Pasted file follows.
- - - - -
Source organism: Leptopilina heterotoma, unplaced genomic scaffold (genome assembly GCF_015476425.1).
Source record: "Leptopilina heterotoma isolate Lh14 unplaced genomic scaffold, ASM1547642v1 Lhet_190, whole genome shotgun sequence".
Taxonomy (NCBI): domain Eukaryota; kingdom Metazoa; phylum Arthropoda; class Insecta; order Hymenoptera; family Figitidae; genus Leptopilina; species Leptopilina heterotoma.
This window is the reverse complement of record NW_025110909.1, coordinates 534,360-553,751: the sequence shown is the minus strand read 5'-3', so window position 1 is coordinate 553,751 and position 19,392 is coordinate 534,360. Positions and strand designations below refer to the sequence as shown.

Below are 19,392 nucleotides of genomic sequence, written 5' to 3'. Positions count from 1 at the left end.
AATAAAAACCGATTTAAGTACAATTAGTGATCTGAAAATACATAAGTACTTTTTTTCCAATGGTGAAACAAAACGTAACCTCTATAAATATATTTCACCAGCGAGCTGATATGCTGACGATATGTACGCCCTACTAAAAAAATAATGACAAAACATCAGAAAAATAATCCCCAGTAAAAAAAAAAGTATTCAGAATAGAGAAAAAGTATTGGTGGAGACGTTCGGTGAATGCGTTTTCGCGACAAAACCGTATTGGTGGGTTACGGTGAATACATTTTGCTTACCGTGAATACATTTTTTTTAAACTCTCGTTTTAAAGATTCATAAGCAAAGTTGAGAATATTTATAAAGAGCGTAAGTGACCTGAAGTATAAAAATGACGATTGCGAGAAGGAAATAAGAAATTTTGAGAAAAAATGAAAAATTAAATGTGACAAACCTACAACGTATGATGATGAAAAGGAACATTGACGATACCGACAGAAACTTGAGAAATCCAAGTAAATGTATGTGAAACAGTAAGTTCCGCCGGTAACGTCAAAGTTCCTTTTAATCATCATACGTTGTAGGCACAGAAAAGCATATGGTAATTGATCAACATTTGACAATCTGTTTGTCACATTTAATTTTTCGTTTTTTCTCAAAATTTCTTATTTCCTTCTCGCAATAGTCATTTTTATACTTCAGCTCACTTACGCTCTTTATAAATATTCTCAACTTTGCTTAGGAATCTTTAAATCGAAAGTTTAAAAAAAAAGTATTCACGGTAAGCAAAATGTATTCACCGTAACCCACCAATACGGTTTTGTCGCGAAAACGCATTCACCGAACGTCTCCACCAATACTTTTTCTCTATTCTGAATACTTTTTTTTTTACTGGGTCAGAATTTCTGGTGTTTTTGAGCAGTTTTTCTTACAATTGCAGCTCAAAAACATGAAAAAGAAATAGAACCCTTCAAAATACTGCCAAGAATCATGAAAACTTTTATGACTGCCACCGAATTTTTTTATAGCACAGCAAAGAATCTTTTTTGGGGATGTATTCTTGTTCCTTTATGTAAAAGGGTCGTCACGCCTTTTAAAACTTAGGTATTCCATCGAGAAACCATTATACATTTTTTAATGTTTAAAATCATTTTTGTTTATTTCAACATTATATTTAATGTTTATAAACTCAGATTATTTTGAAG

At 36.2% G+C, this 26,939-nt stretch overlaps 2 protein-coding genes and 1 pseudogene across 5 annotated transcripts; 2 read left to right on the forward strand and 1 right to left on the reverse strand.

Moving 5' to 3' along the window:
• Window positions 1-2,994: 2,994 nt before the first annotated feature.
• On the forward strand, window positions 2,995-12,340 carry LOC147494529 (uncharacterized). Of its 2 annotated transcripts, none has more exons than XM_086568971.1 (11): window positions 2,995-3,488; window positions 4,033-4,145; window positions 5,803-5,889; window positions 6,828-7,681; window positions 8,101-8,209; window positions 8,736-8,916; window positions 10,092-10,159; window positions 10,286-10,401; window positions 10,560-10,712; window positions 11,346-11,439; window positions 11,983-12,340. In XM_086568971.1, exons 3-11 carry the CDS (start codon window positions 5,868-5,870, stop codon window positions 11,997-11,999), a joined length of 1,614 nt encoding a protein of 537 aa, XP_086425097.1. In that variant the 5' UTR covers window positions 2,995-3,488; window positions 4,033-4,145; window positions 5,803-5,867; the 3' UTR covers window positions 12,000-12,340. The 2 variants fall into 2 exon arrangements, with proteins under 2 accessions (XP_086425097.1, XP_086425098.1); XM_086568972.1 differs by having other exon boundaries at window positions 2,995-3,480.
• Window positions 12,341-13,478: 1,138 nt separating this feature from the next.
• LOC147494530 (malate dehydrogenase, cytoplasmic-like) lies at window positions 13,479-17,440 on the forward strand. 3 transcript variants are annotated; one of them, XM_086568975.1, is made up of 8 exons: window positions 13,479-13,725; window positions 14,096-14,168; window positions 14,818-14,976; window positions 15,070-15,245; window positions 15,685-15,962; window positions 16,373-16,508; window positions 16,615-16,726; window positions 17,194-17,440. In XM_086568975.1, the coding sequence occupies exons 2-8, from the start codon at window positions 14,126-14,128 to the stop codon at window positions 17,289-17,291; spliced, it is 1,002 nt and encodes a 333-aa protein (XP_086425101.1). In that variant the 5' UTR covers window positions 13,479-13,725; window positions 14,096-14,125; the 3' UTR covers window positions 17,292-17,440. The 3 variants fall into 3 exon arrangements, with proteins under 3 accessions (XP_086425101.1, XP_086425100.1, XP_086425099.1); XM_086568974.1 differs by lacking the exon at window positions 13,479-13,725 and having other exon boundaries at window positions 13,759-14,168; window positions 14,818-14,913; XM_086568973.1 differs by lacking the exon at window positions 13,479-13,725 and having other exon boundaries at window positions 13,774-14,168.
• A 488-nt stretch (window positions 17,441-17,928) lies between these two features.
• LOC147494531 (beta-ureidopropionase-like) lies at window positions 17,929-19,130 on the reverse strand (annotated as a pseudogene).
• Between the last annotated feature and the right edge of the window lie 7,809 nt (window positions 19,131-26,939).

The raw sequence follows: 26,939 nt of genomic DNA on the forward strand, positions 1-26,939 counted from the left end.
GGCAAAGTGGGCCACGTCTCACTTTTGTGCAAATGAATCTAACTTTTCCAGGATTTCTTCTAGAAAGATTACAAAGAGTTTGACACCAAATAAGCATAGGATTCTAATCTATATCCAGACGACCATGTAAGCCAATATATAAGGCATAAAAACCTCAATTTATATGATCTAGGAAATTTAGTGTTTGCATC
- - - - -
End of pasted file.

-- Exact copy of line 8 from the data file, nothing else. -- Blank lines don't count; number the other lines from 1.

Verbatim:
Moving 5' to 3' along the window: